“One of the advantages of the SKIN.50 machine is its versatility,” says Cochrane. “Where the machine can be specified for skin packaging, we can also use a vacuum pack or modified atmosphere packaging (MAP) packs. We are more flexible than our competitors in terms of the options we offer customers. We don’t do ‘one size fits all’; we really do consider the customer’s needs and design the machine around their requirements. If they want a screen somewhere else, or if they want the vacuum pumps inside or out of the machine or different pressure sensors for whatever reason, that’s something we can accommodate. That flexibility isn’t just reserved for the design and ergonomics of the machines, but also the spares and after-sales service.”

State-of-the-art and safety first

GEA’s PowerPak PLUS machines gives operators a full visibility of the sealing station during production. It has proven to be something of a game-changer for the market, says Feisel. “Machines have moveable parts, including knives cutting the film, so, to keep the machine safe, we put a safety enclosure around it. The state-of-the-art solution, which also helped the efficiency of the new generation machines, has a revolutionary new design on its safety covers.”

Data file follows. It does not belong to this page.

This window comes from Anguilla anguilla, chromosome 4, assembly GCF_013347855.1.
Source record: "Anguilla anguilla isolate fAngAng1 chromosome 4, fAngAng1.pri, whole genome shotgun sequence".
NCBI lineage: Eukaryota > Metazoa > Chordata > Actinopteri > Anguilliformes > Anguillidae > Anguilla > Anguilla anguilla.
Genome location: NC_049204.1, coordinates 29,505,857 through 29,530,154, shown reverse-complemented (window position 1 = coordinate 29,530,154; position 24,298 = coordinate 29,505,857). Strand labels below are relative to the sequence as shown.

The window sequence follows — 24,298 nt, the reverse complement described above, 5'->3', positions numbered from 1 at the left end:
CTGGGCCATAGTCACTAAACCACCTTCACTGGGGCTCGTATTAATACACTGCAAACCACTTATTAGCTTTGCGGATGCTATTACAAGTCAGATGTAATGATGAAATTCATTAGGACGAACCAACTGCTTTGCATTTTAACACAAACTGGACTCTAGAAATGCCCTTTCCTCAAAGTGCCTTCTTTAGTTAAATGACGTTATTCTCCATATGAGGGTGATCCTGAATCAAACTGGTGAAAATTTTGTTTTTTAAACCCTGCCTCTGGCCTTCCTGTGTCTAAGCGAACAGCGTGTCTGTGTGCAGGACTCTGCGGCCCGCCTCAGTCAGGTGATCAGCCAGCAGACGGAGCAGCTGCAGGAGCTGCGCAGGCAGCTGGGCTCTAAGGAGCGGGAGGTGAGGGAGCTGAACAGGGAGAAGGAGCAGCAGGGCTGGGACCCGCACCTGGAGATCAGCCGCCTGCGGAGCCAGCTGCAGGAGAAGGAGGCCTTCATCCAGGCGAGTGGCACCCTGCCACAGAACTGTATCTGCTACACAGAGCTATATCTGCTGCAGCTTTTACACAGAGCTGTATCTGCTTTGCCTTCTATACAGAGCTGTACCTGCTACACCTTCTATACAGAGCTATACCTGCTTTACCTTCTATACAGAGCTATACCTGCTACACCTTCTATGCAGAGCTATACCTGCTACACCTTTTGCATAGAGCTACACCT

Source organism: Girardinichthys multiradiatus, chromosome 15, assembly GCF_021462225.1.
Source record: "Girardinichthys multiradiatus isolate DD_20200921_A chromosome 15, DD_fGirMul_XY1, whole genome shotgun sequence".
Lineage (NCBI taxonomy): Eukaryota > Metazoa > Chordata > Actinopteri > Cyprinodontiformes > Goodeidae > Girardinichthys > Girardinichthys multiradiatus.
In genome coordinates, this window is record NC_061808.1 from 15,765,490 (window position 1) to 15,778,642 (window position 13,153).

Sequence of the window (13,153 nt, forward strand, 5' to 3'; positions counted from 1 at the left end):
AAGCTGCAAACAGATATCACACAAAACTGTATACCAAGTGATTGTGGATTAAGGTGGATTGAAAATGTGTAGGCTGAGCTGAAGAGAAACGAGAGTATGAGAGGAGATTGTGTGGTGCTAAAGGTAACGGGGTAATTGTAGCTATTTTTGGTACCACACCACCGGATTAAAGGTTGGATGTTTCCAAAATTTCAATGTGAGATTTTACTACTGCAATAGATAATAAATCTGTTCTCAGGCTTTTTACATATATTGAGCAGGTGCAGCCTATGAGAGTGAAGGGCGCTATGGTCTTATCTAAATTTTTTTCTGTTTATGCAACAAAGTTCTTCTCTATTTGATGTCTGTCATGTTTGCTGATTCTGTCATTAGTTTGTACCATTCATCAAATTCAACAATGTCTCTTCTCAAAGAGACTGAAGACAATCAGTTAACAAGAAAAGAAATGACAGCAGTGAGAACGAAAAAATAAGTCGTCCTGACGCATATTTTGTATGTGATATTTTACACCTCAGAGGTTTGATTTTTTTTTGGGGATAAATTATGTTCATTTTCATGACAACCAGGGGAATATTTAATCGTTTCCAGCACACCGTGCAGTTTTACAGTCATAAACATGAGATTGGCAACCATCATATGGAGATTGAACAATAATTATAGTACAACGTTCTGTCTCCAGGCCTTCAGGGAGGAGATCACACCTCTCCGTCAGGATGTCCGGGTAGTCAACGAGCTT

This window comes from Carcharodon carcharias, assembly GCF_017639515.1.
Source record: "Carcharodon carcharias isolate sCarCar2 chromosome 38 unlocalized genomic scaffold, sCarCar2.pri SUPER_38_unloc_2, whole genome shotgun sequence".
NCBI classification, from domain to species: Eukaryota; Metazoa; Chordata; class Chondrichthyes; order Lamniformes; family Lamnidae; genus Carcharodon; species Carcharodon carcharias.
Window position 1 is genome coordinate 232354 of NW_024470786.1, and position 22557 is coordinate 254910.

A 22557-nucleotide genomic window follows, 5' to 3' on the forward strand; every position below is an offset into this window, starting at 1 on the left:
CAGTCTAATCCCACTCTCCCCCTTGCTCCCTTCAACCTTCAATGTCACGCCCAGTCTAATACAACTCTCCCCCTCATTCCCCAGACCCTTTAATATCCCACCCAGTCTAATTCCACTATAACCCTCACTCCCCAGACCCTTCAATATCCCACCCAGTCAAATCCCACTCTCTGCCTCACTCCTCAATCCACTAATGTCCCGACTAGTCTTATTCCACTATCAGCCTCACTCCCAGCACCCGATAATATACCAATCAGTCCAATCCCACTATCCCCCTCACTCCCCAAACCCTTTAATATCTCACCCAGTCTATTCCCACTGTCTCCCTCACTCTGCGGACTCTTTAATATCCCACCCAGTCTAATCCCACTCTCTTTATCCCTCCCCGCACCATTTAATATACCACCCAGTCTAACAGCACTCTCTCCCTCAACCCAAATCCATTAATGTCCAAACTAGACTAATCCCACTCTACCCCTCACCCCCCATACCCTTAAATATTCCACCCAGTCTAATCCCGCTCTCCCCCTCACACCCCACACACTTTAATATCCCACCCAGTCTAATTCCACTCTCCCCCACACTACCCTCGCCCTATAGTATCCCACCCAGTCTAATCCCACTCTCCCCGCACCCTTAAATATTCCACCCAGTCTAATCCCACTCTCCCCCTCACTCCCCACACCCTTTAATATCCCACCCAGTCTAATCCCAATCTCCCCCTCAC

The new machines have been designed with a sliding door that remains permanently attached. To get access to the sealing station, for instance, the operator slides the door downwards. Once they have completed their task, they pull the door back up. All the time, the safety feature stays on the machine, never coming into contact with the floor or any contaminated areas.

For Feisel, another important feature is the sophisticated film unwind and tracking system, fully controlled by the machine itself. A standard thermoformer requires an operator to keep an eye on the top film tracking. “If the top film moves a little bit to the front or back, you have to compensate by making mechanical adjustments to get the top film re-centered,” he says. The PowerPak PLUS does this fully automatically with sensors tracking the top film position. “If it gets off position the machine automatically readjusts the film reel to ensure the top film is 100% centered and never out of position,” adds Feisel.